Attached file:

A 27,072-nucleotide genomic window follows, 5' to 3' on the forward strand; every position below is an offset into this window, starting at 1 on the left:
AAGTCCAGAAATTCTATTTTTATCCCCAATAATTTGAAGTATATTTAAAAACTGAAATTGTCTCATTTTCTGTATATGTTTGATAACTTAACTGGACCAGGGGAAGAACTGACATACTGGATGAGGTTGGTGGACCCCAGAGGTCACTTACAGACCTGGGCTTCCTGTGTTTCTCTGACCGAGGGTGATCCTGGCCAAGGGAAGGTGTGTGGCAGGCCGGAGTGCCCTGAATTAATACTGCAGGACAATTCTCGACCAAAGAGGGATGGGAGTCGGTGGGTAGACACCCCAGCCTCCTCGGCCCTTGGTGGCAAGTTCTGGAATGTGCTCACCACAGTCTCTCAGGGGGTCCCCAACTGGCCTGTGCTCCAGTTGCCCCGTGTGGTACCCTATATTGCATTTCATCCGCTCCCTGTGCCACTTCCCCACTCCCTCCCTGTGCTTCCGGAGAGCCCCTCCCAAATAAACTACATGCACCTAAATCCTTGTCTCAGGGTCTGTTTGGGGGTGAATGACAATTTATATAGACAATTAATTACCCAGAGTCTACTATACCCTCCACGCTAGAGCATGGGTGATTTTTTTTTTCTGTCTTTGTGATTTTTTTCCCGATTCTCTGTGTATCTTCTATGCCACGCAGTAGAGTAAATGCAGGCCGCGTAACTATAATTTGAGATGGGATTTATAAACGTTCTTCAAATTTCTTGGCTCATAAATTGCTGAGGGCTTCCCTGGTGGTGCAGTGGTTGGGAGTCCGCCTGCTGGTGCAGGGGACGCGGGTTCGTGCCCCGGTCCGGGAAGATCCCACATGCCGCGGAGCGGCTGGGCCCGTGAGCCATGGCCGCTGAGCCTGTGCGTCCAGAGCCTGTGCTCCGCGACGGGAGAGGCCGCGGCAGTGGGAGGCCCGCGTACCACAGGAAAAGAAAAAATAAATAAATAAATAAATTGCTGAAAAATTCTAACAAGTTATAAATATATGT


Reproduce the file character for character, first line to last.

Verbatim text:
A 27,072-nucleotide genomic window follows, 5' to 3' on the forward strand; every position below is an offset into this window, starting at 1 on the left:
AAGTCCAGAAATTCTATTTTTATCCCCAATAATTTGAAGTATATTTAAAAACTGAAATTGTCTCATTTTCTGTATATGTTTGATAACTTAACTGGACCAGGGGAAGAACTGACATACTGGATGAGGTTGGTGGACCCCAGAGGTCACTTACAGACCTGGGCTTCCTGTGTTTCTCTGACCGAGGGTGATCCTGGCCAAGGGAAGGTGTGTGGCAGGCCGGAGTGCCCTGAATTAATACTGCAGGACAATTCTCGACCAAAGAGGGATGGGAGTCGGTGGGTAGACACCCCAGCCTCCTCGGCCCTTGGTGGCAAGTTCTGGAATGTGCTCACCACAGTCTCTCAGGGGGTCCCCAACTGGCCTGTGCTCCAGTTGCCCCGTGTGGTACCCTATATTGCATTTCATCCGCTCCCTGTGCCACTTCCCCACTCCCTCCCTGTGCTTCCGGAGAGCCCCTCCCAAATAAACTACATGCACCTAAATCCTTGTCTCAGGGTCTGTTTGGGGGTGAATGACAATTTATATAGACAATTAATTACCCAGAGTCTACTATACCCTCCACGCTAGAGCATGGGTGATTTTTTTTTTCTGTCTTTGTGATTTTTTTCCCGATTCTCTGTGTATCTTCTATGCCACGCAGTAGAGTAAATGCAGGCCGCGTAACTATAATTTGAGATGGGATTTATAAACGTTCTTCAAATTTCTTGGCTCATAAATTGCTGAGGGCTTCCCTGGTGGTGCAGTGGTTGGGAGTCCGCCTGCTGGTGCAGGGGACGCGGGTTCGTGCCCCGGTCCGGGAAGATCCCACATGCCGCGGAGCGGCTGGGCCCGTGAGCCATGGCCGCTGAGCCTGTGCGTCCAGAGCCTGTGCTCCGCGACGGGAGAGGCCGCGGCAGTGGGAGGCCCGCGTACCACAGGAAAAGAAAAAATAAATAAATAAATAAATTGCTGAAAAATTCTAACAAGTTATAAATATATGT